After the preparation of the two types of samples (solid wood and sawdust), on the solid sample (cross-sectional area) the integration sphere and the optical fiber probe were used as pathways to obtain the NIR spectra, whereas in the milled wood only the integration sphere path was used. NIR spectra were obtained from all evaluated trees and clones. In order to obtain the spectra, the Bruker FT-NIR spectrometer (model MPA, Bruker Optik GmbH, Ettlingen, Germany) was used in the spectral range of 12,500 to 4,000 cm-1 with a spectral resolution of 8 cm-1 in diffuse reflection mode, with 16 scans per sample, in conjunction with the Opus 4.2 program. Spectra at wavelengths from 9000 cm-1 to 4000 cm-1 were analyzed in the program The Unscrambler 9.7 (CAMO AS, Norway), applying principal component analysis (PCA) and partial least squares regression (PLS-R) for predicting wood density. NIR spectra were evaluated in two manners, one with all 117 spectra (39 clones and three trees) and another considering the mean value of the 39 evaluated clones. Treatments performed in the spectra were: exclusion of wavelengths with presence of noise, removal of anomalous samples (outliers) and first derivative (13-point filter and a second-order polynomial using Savitzky-Golay algorithm), in search of improvement in the performance of the models. The best models were selected based on the coefficient of determination of calibration (R2c) and cross validation (R2cv), root mean standard of calibration error (RMSEc) and cross validation (RMSEcv), number of latent variables (LV) used in the models and the ratio to performance deviation (RPD) as suggested by Estopa et al. (2017).

Determination of basic density by conventional method

The disks removed at the longitudinal sampling positions, except at breast height, were subdivided into wedges passing through the medulla and two opposing wedges were used to determine the wood basic density. The wood basic density was determined according to standard NBR 11941 (ABNT, 2003). The mean basic density of the tree was considered the arithmetic mean of the longitudinal sampling positions.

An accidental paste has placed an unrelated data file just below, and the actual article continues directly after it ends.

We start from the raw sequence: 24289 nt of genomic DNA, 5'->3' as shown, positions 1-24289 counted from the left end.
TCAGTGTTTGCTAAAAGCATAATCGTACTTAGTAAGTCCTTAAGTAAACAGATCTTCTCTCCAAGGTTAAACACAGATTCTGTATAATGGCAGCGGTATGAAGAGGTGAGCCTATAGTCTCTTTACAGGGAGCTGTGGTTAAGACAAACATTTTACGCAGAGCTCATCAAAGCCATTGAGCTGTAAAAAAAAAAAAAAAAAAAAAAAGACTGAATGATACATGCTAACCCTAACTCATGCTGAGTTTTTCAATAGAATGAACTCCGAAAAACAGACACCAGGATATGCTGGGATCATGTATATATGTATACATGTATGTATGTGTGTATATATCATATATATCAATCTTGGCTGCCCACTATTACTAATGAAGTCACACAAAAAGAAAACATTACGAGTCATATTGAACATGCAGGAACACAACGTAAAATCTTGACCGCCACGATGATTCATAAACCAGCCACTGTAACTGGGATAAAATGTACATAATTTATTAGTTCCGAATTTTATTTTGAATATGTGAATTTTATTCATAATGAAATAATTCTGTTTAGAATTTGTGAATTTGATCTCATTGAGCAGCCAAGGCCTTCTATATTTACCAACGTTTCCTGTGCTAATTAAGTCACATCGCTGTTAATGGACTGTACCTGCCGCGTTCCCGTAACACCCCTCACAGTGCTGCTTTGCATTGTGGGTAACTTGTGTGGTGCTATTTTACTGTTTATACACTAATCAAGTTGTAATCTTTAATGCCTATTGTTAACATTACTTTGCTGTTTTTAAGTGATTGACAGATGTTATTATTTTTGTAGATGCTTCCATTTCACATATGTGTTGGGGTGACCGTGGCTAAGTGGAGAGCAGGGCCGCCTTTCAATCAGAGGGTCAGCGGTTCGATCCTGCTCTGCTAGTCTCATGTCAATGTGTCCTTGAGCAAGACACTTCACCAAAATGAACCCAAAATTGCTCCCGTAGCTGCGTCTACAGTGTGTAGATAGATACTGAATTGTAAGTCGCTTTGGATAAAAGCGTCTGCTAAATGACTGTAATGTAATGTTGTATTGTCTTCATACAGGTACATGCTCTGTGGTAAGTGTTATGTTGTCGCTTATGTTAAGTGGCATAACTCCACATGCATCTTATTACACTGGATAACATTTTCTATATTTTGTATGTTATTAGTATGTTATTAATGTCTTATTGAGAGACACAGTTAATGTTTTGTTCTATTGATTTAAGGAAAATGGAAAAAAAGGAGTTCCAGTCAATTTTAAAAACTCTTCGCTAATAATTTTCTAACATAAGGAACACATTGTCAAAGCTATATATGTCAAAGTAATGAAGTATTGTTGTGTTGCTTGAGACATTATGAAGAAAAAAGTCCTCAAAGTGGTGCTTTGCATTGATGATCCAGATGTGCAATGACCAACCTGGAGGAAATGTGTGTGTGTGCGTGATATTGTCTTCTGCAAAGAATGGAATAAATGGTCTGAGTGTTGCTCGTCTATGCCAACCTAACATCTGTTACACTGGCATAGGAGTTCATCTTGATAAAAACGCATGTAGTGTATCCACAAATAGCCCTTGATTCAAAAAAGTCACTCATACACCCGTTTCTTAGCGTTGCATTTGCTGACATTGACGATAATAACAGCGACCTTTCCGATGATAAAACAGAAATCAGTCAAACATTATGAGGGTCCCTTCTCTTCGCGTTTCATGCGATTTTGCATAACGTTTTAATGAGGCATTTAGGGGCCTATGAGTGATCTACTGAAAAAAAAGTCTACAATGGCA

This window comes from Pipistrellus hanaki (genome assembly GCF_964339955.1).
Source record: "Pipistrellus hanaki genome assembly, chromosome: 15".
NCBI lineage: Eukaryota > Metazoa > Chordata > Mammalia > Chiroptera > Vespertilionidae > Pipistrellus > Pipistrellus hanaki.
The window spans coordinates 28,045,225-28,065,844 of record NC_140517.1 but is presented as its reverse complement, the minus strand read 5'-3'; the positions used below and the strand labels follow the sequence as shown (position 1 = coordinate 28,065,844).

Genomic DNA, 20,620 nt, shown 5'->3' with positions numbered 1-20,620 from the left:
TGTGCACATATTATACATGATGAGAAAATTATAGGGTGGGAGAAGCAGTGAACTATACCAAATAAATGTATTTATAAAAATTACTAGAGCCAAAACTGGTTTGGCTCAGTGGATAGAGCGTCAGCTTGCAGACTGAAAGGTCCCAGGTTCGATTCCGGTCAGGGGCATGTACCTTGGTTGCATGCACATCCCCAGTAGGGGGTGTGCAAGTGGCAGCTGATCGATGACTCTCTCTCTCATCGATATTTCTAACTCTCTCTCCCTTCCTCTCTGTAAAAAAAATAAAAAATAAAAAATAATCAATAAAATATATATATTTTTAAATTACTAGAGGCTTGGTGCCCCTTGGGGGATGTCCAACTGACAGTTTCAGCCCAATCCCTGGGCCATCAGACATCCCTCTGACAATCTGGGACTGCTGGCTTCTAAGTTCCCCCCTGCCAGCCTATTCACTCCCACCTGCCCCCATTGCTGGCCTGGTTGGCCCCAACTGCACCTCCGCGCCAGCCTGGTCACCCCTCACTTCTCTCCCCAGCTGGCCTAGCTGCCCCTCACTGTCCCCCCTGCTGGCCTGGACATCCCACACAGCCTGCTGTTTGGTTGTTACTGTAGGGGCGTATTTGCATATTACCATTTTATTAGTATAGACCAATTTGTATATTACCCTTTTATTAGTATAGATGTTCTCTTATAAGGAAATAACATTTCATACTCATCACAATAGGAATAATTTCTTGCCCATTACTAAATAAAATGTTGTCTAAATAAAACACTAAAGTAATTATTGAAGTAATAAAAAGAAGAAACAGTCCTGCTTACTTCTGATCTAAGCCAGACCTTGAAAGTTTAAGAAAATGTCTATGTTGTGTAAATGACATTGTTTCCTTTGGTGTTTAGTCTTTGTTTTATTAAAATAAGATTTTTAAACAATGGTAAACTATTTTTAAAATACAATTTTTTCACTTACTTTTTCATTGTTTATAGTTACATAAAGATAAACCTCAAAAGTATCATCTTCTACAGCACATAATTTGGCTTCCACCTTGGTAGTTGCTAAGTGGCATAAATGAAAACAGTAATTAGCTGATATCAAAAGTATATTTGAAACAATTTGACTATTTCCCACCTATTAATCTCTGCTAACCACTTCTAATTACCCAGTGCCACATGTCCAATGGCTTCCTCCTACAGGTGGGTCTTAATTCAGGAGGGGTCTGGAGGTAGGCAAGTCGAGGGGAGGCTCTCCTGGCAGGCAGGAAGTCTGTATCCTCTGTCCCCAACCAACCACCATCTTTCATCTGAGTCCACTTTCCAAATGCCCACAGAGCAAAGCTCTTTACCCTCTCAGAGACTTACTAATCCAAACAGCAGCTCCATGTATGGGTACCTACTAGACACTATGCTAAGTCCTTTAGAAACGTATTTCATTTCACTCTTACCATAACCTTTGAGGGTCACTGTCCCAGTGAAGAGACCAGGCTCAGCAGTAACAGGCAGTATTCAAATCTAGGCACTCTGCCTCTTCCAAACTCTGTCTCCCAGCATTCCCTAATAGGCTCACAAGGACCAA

RESULTS

NIR Spectra

The NIR spectra acquired by the integrating sphere and fiber optic probes are shown in Figure 2a without treatments and in Fig. 2b treated by means of the first derivative. The spectra present absorption bands as a function of the wavelengths, in which those obtained by means of the sphere obtained higher absorbance values than those acquired by means of the fiber.

FIGURE 2 Original NIR spectra (A) and treated by first derivative (B) recorded from wood and sawdust. FW: Spectra collected using optical fiber probe on wood. SW: Spectra collected using integrating sphere on wood. SS: Spectra collected using integrating sphere in sawdust. 

Exploratory Analysis

Scores obtained by PCA from the spectra collected on the wood disks by means of the integrating sphere and optical fiber probe are presented in the two-dimensional graph of Figure 3. The first principal component (PC 1) explains 99.38% of the variation of the data while PC 2 explains 0.48%, totaling 99.86% of the data variation.

FIGURE 3 PCA scores made with wood and sawdust spectra collected by integration sphere and optical fiber. FW: Spectra collected using optical fiber probe on wood. SW: Spectra collected using integration sphere on wood. SS: Spectra collected using integration sphere on sawdust. 

Estimating wood density by PLS-R models

The basic density of the wood by tree, determined in the laboratory, presented average, minimum and maximum values of 524.30 kg.m-3, 444.65 kg.m-3 and 578.19 kg.m-3, respectively. Table 1 presents the statistics associated with the prediction models of the wood basic density of the clonal materials based on the solid and ground wood spectra. The dispersion of the measured and predicted values by NIR is shown in Figure 4.

TABLE 1 Descriptive statistics of the data groups. 

Spectra N MT R2c RMSEc R2cv RMSEcv LV RPD
FW 117 -1 out/1d 0.38 25.00 0.32 26.00 2 1.24